How is it we make time to exercise our physical bodies, but we don't consciously exercise our hearts? We focus on the exterior and neglect the interior. How is it we relegate exercising our hearts to Valentines which monetarily benefits florists, Hallmark and sellers of all things heart-shaped, red, pink and chocolate? We exercise our hearts by showing love on birthdays, paying respects at funerals and by purchasing gifts at Christmas.

We are built for so much more. Research shows the heart has an electromagnetic field 5,000 greater in strength than the field produced by the brain. This field not only permeates every cell in our body, but can also be measured up to ten feet away with detectors called magnetometers.* We are built for love and its emotional kin.

I am so grateful Buttercup got my attention as I rushed past her. She was serendipitously a partner and I paid attention. Seeing her see me prompted me to reread my journal and in turn exercise my heart through grieving which allowed me to alchemically turn sorrow into peace and joy.

Animals offer us love unconditionally. They are as I realized two years ago partners with us yet we neglect them so. We neglect them because we unknowingly neglect ourselves.

I returned home and walked straight to Mystery and Bogey entwined with each other in their favorite chair. I got down on my knees, placed my hands on them and apologized. Yes, I apologized for our collective ignorance, fear and greed through the ages and what we've done to the cat family through the killing of cats in the Roman coliseums in the name of entertainment, to their deaths during witch hunts here and abroad and the continued hunting of lions and cats as big game by some men who have yet to learn hunting does not make one truly potent.

I exercised my heart and in so doing hopefully exercised the quantum or collective heart of human and animal kind.

How have you exercised your heart today?
* For more on new info about the heart click on HeartMath.
-Dawn! The Good News Muse

Friday, January 15, 2010

Let's Get Engaged

Recently over an unexpected dinner with friends, I asked the person across from me if he played piano daily. His response was an enthusiastic, "I can't imagine not playing every day." He spoke of the peace he experiences when he's lost in making music, how at times he's transported to another realm.

I had two thoughts. I wondered aloud as to how many people really have a passion or pursuit that they can't imagine not doing daily. I also confessed that I don't feel about my craft, writing, the way he feels about his.

Think about it. What in your life can you imagine not getting to experience every day even if just for fifteen minutes?

As our conversation continued, we talked about the role television and computers have played over the years in lessening our sense of true engagement with life. I say true engagement because I don't consider reacting and arguing as often happens in political goings-on as real engagement. Instead we fall prey to sound bites delivered by opposing sides invested ultimately in our not thinking for ourselves. I just heard Americans spend an average of five hours watching television daily. Isn't this called engaging one's butt with the sofa rather than one's heart and mind with life?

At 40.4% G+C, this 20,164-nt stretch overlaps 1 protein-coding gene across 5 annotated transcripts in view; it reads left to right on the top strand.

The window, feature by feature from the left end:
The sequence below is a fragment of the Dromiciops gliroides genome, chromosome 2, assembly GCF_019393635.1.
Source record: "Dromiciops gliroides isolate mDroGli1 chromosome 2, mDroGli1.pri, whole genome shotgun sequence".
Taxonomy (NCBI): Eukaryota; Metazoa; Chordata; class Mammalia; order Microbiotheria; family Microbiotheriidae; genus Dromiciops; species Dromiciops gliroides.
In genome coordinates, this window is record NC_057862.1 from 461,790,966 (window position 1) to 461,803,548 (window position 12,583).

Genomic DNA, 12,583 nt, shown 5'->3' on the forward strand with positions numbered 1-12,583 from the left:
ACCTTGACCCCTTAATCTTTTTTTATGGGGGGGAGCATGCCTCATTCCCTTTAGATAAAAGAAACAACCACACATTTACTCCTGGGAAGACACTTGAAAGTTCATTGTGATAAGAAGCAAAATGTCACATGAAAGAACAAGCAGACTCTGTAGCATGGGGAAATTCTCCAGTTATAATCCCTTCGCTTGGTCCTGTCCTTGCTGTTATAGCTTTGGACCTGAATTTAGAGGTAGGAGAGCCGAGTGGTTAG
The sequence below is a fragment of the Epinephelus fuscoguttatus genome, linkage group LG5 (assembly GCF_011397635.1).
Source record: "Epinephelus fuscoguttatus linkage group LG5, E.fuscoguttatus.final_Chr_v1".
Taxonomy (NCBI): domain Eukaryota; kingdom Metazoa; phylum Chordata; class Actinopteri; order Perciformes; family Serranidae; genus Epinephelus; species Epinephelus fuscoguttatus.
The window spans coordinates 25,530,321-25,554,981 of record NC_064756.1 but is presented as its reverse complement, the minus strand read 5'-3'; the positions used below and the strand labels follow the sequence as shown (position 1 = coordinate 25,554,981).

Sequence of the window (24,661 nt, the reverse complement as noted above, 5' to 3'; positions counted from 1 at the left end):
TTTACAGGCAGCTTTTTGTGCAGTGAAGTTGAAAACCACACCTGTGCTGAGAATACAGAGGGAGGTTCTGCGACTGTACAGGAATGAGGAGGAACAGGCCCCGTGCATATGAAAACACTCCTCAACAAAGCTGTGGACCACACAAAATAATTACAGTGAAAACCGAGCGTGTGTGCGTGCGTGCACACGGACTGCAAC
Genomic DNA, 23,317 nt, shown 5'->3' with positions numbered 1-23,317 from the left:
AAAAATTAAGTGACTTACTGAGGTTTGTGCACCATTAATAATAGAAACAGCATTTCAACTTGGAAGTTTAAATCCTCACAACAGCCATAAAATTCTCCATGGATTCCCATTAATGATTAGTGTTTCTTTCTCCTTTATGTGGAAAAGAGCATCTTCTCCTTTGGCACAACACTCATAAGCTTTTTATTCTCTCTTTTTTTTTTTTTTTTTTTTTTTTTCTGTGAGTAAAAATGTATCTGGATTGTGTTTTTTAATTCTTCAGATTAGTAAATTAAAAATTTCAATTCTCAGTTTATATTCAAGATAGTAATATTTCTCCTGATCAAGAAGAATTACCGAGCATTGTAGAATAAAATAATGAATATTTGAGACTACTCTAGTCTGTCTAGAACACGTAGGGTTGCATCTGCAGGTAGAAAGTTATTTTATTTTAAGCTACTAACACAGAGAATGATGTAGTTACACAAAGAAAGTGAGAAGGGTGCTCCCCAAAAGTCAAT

I fell asleep that night pondering engaged living. I awoke the next morning thinking of those past and present who inspire us to aspire to living fully engaged. Anthropologist Margaret Meade was actually the first person who crossed my mind. I've heard Jean Houston say Margaret lived with an attitude of expectancy. It seems she brought into her life whatever she needed at the time because she simply expected to receive not unlike the Biblical directive: Ask and you shall receive.

While making note of this, I came across a scrap of paper on which I had recently scribbled something while watching the Kennedy Center Honors. In recognizing Bruce Springsteen the presenter said Bruce "always empties his tank" in reference to the level of Bruce's giving and living whether he's helping someone, supporting a cause or performing on stage. This is someone who's definitely engaged with living his life.

John Hendricks the Father of Vocalese then crossed my mind. Considered by some the best jazz singer on the planet Mr. Hendricks is known for applying sounds and words to instrumental jazz hits sometimes actually substituting his voice as the instrument.) A couple of years ago I saw Mr. Hendricks in concert. He invited the small crowd in the large venue to come close irregardless of our ticket price. This eighty-something year old man danced and yabba, dippity, bee bopped his way through jazz greats, his body the instrument, never missing a beat. At the concerts end I found myself shaking his hand as he leaned from the stage. Actually he kissed my hand as I in tears thanked him for his performance. I'll never forget what happened next. He said, "I do this because it is good for my heart." What do you do that's good for your heart?
Co opted by drug commercials, many folks today would think Mr. Hendricks was referencing a new cholesterol lowering drug.

Many of the people who came to mind used their musical passion as a doorway to enagement with life. Later the same year while in San Francisco, I serendipitously heard Carlos Santana and Bonnie Raitt in a benefit at Grace Cathedral for R&B singer Angela Bofill. While entering the church to walk the labyrinth, I noticed a sign outside that read: Santana, Raitt Saturday evening. Tickets inside. I laugh about my limited capacity to recognize bands for 60's and 70's songs but there was no mistaking who these two were and there was no missing them since tickets were only $20.

The following night my friend Vivia and I stood yards from the stage in this magnificent church as Carlos Santana transported us into the musical ethers. It was yet again what was said that impacted me most. Between songs, Santana shared that although he loved making music, his greatest mission was finding ways to be of service to the world. He then challenged each of us to find our particular way of being of service in the world.